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Paul Rudd has charmed audiences in everything from his breakouts in “Clueless” and “Wet Hot American Summer” to modern-day comedy classics like “Knocked Up” and “Anchorman.” This year, he continued his marvelous work as Ant-Man in box office champion “Avengers: Endgame” and scored a Golden Globe nomination for Netflix’s new comedy from Timothy Greenberg, “Living With Yourself,” in which Rudd takes on the challenge of acting opposite his clone. The multihyphenate entertainer joined Backstage to chat about craft and his favorite kind of performance. Click here for the full episode or get some great nuggets of advice below.
How Paul Rudd Brought Timothy Greenberg’s ‘Living With Yourself’ to Life
Anxiety over job security is just part of being an actor.
“It isn’t like that [anxiety] goes away once you get your SAG card [or] even once you are working somewhat steadily. It can still feel completely overwhelming. And I think it’s also in an actor’s nature to wonder, Well, what’s next? Even when you get some job—anything, a play or a commercial or something—what’s next? ’Cause this is cool now, but, you know, this is gonna be done in about a week.”
Acting in the classics makes you part of a bigger legacy.
“Working on plays that are hundreds of years old and being in that setting, you feel a part of something huge. I think actors sometimes feel this living in New York and doing theater in New York: You feel a part of something that’s much bigger than you, that has history, that has importance. And in a way, that, I think, makes people feel a little more sane and a little bit more a part of something that’s noble and artistic and amazing.”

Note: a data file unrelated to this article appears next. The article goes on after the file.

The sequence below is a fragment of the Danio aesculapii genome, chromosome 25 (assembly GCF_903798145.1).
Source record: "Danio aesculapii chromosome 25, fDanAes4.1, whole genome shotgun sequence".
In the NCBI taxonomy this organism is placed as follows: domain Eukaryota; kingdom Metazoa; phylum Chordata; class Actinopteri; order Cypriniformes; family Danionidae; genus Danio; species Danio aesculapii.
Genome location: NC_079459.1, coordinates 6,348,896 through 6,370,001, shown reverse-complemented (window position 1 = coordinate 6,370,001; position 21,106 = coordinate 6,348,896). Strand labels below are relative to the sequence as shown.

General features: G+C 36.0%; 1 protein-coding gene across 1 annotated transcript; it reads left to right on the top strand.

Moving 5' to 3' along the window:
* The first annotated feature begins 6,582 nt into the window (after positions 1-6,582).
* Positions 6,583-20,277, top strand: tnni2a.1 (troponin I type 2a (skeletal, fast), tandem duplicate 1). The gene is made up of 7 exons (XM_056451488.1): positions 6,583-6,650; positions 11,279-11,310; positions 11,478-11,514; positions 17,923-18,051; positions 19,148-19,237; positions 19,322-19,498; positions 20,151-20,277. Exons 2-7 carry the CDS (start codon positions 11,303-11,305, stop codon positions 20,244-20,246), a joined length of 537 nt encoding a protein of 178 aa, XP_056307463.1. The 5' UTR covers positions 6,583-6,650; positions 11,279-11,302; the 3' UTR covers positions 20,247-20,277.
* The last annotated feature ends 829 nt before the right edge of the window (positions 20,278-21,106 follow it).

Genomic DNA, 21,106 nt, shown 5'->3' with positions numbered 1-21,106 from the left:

‘Shining a Light on How Crazy It Is to Live’: Paul Rudd Reveals His Creative Process
Acting opposite yourself onscreen requires pulling out all the stops.
“Acting is reacting, so I’m gonna react to whatever’s going on in front of me. Part of the appeal of doing [‘Living With Yourself’] was trying to be the architect of the scene in a way I’ve never been before, where I get to build the scene, take it to a certain place, know how I want it to sound, how I want to hit certain jokes and setups and all of that. And it never works that way because usually whatever anybody else is doing is going to change the direction in some way. It was a cool experiment.”
Quieter, more authentic performances often resonate.
“I love big, showy performances. Look, there are so many incredible performances where people are doing such transformations and they’re acting up a storm. But my favorite stuff is the stuff where people don’t seem like they’re acting. And if you can get lulled into something, and then all of a sudden they make a turn and their performance has such depth—I just find it really effective. That’s my favorite kind of acting.”
This story originally appeared in the Jan. 2 issue of Backstage Magazine. Subscribe here.
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